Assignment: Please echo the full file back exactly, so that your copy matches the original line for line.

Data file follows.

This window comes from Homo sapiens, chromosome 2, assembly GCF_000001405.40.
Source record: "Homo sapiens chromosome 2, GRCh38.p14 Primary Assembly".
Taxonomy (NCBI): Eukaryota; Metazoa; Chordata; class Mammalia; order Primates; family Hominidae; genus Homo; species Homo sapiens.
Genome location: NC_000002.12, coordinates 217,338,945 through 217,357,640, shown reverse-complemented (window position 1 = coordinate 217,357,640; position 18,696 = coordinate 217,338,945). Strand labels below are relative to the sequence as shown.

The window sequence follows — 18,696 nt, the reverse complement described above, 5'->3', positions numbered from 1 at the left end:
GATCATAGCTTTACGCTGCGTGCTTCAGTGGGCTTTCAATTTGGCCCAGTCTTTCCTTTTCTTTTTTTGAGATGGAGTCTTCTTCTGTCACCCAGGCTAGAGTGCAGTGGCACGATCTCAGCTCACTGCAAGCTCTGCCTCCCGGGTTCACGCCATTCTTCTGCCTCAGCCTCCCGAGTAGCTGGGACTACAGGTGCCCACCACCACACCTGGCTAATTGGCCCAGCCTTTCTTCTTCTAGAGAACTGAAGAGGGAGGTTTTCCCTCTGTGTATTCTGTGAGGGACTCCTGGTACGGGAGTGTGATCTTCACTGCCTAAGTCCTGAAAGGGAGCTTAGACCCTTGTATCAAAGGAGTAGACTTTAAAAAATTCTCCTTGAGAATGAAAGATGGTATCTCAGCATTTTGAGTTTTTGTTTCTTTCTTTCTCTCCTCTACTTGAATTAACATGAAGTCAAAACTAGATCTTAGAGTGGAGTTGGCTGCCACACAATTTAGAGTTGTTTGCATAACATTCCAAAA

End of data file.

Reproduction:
This window comes from Homo sapiens, chromosome 2, assembly GCF_000001405.40.
Source record: "Homo sapiens chromosome 2, GRCh38.p14 Primary Assembly".
Taxonomy (NCBI): Eukaryota; Metazoa; Chordata; class Mammalia; order Primates; family Hominidae; genus Homo; species Homo sapiens.
Genome location: NC_000002.12, coordinates 217,338,945 through 217,357,640, shown reverse-complemented (window position 1 = coordinate 217,357,640; position 18,696 = coordinate 217,338,945). Strand labels below are relative to the sequence as shown.

The window sequence follows — 18,696 nt, the reverse complement described above, 5'->3', positions numbered from 1 at the left end:
GATCATAGCTTTACGCTGCGTGCTTCAGTGGGCTTTCAATTTGGCCCAGTCTTTCCTTTTCTTTTTTTGAGATGGAGTCTTCTTCTGTCACCCAGGCTAGAGTGCAGTGGCACGATCTCAGCTCACTGCAAGCTCTGCCTCCCGGGTTCACGCCATTCTTCTGCCTCAGCCTCCCGAGTAGCTGGGACTACAGGTGCCCACCACCACACCTGGCTAATTGGCCCAGCCTTTCTTCTTCTAGAGAACTGAAGAGGGAGGTTTTCCCTCTGTGTATTCTGTGAGGGACTCCTGGTACGGGAGTGTGATCTTCACTGCCTAAGTCCTGAAAGGGAGCTTAGACCCTTGTATCAAAGGAGTAGACTTTAAAAAATTCTCCTTGAGAATGAAAGATGGTATCTCAGCATTTTGAGTTTTTGTTTCTTTCTTTCTCTCCTCTACTTGAATTAACATGAAGTCAAAACTAGATCTTAGAGTGGAGTTGGCTGCCACACAATTTAGAGTTGTTTGCATAACATTCCAAAA